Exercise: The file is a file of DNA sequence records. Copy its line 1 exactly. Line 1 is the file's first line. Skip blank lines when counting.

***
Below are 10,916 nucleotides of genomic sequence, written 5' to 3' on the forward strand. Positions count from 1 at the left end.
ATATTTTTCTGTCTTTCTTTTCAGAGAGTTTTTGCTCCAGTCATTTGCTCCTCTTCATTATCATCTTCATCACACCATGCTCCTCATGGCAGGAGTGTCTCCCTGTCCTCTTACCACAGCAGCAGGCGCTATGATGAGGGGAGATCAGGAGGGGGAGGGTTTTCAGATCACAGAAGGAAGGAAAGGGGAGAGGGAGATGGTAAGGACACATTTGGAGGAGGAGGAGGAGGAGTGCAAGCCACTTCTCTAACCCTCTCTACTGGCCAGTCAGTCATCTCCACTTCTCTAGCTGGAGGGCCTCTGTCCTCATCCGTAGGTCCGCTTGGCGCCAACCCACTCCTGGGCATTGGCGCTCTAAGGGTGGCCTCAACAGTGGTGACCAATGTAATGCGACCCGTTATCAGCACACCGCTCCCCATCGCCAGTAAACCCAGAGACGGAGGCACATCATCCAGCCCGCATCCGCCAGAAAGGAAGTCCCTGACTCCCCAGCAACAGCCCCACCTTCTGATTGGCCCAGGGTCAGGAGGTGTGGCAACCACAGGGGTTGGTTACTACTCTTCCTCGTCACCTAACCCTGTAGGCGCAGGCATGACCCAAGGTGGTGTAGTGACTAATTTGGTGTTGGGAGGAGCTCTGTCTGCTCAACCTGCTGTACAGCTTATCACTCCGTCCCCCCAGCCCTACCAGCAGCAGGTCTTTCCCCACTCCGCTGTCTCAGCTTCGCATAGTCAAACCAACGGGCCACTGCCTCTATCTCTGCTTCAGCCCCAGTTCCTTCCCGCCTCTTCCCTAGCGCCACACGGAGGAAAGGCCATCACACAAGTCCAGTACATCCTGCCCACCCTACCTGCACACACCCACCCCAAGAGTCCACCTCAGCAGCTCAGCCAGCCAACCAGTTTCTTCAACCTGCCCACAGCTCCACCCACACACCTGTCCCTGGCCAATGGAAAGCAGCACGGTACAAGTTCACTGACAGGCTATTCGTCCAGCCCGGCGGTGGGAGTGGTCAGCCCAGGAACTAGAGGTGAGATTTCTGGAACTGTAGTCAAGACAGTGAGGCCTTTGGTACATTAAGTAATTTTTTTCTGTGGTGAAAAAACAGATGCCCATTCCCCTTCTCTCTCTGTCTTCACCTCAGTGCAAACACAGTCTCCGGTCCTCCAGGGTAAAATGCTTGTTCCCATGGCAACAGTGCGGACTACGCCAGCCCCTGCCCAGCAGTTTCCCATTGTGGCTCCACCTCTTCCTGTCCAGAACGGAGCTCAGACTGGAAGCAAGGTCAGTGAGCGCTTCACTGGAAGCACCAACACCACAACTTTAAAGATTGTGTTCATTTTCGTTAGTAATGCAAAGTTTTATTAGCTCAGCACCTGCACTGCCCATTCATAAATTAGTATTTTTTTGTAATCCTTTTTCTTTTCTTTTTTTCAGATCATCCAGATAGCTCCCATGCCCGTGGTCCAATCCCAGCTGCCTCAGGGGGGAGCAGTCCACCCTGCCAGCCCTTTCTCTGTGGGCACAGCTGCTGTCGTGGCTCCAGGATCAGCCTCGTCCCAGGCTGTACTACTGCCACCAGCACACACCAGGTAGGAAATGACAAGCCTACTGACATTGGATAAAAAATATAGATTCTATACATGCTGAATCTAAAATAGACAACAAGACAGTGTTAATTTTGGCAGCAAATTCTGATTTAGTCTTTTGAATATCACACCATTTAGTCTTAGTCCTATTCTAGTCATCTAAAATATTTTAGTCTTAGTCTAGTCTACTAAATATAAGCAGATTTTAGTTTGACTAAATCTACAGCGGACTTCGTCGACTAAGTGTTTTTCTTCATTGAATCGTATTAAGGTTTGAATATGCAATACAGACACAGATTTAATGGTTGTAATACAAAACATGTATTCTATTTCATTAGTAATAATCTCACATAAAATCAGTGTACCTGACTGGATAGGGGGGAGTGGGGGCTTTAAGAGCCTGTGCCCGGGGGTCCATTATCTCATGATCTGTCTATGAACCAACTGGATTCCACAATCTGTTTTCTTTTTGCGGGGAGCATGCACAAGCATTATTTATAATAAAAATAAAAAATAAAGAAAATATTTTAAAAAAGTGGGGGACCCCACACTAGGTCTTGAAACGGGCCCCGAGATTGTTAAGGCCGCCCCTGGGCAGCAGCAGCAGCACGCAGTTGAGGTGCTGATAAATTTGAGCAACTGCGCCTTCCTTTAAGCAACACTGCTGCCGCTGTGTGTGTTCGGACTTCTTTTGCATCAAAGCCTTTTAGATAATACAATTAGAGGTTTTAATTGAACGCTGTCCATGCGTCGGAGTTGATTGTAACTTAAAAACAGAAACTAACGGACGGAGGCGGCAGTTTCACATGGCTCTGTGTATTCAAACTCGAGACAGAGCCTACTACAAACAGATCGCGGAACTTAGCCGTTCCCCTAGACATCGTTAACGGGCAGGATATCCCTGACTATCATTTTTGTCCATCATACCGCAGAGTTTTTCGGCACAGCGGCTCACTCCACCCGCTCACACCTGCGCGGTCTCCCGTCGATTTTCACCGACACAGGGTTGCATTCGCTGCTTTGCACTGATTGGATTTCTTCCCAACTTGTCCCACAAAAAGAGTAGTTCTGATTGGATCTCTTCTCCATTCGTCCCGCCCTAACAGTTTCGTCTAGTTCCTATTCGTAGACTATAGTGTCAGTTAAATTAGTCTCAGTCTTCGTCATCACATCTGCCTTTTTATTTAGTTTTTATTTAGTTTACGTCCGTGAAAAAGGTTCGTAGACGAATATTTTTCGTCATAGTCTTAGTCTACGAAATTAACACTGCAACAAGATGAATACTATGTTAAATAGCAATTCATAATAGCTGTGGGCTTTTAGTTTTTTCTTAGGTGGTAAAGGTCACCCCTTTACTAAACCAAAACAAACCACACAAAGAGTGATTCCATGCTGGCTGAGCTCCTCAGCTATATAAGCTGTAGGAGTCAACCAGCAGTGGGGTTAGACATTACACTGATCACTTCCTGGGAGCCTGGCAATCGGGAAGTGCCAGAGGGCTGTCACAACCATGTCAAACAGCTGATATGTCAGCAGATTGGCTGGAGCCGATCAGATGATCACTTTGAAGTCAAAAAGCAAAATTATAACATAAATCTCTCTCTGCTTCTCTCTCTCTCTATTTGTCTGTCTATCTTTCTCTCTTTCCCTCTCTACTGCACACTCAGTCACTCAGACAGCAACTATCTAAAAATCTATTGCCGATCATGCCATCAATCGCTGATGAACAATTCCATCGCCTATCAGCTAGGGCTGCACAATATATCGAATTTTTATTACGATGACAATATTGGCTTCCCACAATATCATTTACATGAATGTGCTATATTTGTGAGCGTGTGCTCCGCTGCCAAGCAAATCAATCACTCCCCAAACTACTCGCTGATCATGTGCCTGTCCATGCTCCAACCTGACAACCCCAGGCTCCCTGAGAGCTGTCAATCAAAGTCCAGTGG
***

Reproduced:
Below are 10,916 nucleotides of genomic sequence, written 5' to 3' on the forward strand. Positions count from 1 at the left end.